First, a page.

Clarification: The article previously said TSB has stopped offering 40pc mortgages, which was incorrect. Last week the bank temporarily removed some low deposit mortgages from sale via brokers but they are still available in TSB branches.
House price boom could be derailed by ‘perfect storm’ of collapsed sales
By Melissa Lawford 22 October 2020 www.telegraph.co.uk
The property market is being strangled by its own “mini-boom” as logistical delays mean buyers are increasingly pulling out of sales.
The summer surge in buyer demand combined with reduced processing capacity after lockdown means that lenders, local authorities, conveyancers and surveyors are overwhelmed. Sales are at serious risk of being dragged beyond the stamp duty and Help to Buy scheme deadlines at the end of March.
Andrew Boast of SAM Conveyancing solicitors warned that local authority searches that would normally take one to three weeks now often take six weeks. Meanwhile, surveys that before the pandemic could be booked for the following working day now need to be secured up to four weeks in advance.
Legal & General Mortgage Club now estimates that the average sale takes 15 weeks from start to finish. As many as 200,000 buyers may miss the stamp duty holiday deadline as a result.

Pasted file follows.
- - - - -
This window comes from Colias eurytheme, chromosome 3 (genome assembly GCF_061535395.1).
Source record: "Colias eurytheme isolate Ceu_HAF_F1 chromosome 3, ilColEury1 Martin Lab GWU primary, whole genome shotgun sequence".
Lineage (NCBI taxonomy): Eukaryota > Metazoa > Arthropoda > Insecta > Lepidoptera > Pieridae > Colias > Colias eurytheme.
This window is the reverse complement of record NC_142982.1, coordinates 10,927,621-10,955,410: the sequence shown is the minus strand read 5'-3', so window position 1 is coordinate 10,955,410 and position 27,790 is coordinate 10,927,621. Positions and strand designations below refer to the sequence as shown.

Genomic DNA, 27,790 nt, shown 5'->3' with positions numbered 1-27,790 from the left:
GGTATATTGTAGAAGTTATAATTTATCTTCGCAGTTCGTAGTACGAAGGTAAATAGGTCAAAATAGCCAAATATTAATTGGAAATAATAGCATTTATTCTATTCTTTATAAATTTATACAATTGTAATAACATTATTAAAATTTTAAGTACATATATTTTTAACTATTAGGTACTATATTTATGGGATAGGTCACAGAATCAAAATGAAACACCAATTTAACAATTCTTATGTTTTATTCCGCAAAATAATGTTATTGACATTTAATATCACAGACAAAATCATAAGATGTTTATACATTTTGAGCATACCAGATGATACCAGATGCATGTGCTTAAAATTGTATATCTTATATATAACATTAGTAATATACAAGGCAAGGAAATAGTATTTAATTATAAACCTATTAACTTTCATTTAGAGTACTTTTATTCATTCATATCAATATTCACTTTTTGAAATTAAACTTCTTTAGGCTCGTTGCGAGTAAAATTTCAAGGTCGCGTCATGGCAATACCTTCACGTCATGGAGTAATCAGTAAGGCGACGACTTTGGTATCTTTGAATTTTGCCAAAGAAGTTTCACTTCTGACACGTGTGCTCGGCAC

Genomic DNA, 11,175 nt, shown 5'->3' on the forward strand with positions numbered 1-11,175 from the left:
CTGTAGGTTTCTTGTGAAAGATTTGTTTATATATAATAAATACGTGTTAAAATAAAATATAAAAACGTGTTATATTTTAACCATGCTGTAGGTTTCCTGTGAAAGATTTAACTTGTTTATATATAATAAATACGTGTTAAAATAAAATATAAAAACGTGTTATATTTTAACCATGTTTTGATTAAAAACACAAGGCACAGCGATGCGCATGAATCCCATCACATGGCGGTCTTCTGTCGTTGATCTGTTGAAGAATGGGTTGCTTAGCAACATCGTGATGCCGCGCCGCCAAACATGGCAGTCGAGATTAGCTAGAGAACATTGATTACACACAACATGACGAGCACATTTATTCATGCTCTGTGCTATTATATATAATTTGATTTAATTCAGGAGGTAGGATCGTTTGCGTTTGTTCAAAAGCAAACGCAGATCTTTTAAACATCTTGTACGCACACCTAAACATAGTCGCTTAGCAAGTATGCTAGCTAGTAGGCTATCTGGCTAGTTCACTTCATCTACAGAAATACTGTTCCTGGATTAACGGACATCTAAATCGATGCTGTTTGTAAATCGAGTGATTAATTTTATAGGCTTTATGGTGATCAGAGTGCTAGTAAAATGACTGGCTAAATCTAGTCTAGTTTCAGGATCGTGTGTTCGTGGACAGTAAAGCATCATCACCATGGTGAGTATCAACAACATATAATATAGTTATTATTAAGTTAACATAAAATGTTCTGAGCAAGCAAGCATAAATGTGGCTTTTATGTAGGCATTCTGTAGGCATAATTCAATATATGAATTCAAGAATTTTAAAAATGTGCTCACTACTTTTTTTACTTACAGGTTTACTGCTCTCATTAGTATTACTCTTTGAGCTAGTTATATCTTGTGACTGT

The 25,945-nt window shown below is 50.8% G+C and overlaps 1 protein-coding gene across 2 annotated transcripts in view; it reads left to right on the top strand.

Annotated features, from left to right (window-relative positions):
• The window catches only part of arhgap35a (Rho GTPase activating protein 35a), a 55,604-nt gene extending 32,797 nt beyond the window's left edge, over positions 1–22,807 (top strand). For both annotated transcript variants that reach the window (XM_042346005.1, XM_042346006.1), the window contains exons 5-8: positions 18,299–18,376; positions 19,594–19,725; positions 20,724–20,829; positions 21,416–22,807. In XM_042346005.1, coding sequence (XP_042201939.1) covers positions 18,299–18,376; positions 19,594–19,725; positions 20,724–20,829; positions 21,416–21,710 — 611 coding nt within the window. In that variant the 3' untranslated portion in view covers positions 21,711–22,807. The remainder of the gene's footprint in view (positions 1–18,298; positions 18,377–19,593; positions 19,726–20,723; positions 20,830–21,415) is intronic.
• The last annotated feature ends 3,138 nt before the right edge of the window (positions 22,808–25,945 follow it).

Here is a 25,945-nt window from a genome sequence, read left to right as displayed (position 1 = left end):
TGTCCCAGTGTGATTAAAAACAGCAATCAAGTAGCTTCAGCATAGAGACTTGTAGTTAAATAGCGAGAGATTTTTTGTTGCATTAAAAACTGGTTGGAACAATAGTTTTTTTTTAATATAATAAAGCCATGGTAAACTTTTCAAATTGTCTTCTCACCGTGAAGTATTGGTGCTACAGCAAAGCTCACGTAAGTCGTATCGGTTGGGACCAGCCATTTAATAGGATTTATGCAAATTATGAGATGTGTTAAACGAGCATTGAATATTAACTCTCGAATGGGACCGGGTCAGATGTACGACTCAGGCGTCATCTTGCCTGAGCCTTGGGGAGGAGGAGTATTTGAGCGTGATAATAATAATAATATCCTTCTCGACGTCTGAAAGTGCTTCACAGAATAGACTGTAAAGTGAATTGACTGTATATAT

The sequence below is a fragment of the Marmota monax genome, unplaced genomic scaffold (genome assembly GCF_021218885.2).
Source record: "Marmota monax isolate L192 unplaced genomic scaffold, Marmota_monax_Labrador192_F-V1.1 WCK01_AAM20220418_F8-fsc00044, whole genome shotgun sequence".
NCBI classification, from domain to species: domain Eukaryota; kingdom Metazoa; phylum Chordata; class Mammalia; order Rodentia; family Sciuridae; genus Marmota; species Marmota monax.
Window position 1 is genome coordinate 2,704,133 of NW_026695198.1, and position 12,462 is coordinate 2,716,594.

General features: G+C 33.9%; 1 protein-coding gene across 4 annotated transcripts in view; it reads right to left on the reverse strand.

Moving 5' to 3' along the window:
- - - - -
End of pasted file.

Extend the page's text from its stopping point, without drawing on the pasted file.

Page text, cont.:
Andy Soloman, of Yomdel, a firm that tracks property market sentiment, said the delays mean: “There is a ticking time bomb of withdrawals that will affect the market going forwards.” Fast approaching deadlines mean the market faces a “perfect storm”, he added.
Sales are increasingly falling through
The longer a transaction takes, the more likely it is to fall through, particularly given the pandemic’s effect on job security and changing restrictions, said Mr Boast.
The number of collapsed sales is rising fast. In July, 17pc of agreed sales fell through, according to data from property website Rightmove. The number has been rising steadily. So far in October to date, the share has jumped seven percentage points to 24pc – effectively one in four sales.